Monday, March 22, 2010

CSA Season is near!

Ahhh...Spring. The time of year for rejuvenation, to start fresh, to plant seeds and prepare to watch the magic.

Yesterday, Josh and I were in our backyard clearing away the remnants from last season, and discovered the tips of eager hostas, tiger lillies, wild onions, and other amazing garden fare that although were hidden under the brush and a recently melted blanket of snow, were definitely not forgotten.

We cleared the herb garden where I caught the scent of fresh thyme. The earthy scent made me excited to once again walk outside to gather fresh basil, parsley, rosemary, and thyme.

If I only had the space to grow more!

And that, my friends, is where the CSA (Community Supported Agriculture) program comes in handy.

A CSA is a farm share, and provides individual families the opportunity to partner with local farmers. You become a member of a CSA by purchasing a share of the farm's harvest and in turn, receive 18 weeks of fresh, organic produce throughout the growing season (June through September) that is typically delivered on a weekly basis to a local drop site.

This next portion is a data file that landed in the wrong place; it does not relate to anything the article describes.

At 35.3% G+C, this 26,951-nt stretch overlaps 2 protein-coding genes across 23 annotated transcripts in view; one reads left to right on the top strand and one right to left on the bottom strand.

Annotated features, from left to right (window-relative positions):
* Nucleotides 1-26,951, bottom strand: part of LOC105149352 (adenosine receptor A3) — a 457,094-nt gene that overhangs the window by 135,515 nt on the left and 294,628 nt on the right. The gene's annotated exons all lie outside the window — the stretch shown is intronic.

Costing between $500-$700 per full share (some farms offer half shares for half the cost) that will feed a family of four, you will receive a wide variety of produce depending on your chosen farm's offering. Typical produce, by season, includes,

Spring: Kale, Broccoli, Lettuce, Bunching Onions, Radishes, Spinach, Salad Mix, Swiss Chard, Sugar Peas, Collards.

Summer: Basil, Beets, Bell Peppers, Cabbage, Carrots, Cilantro, Cucumbers, Eggplant, Flowers, Melons, Garlic, Green Beans, Jalapenos, Leeks, Lettuce, Bulb Onons, Parsley, Potato, Sugar Peas, Specialty Peppers, Summer Squash, Sweet Corn, Roma Tomatoes, Zucchini,Turnips, Parsnips.

Fall: Basil, Beets, Bell Peppers, Broccoli, Brussel Sprouts,Cabbage, Carrots, Cauliflower, Cilantro, Eggpant, Leeks, Lettuce, Storage Onions, Parsley, Pie Pumpkin, Potato, Radishes, Spinach, Winter Squash, Sweet Corn, Sweet Potato, Swiss Chard, Heirloom Tomatoes, Turnips, Zucchini, Kohlrabi, Kale, Collards.

Not only is this a great way to incorporate more fresh produce into your diet, it also supports your local farmers that will in turn, support your community. Plus, you get to experiment with new recipes and find fun things to do with kohlrabi, collards, and bok choy!

For a CSA near you, visit the Local Harvest Website, an organization that has compiled a nationwide directory of small farms, farmers markets and other local sources of sustainably grown food.

Stay tuned this summer for weekly installments of fun and creative recipes inspired from my CSA!

Happy Spring!


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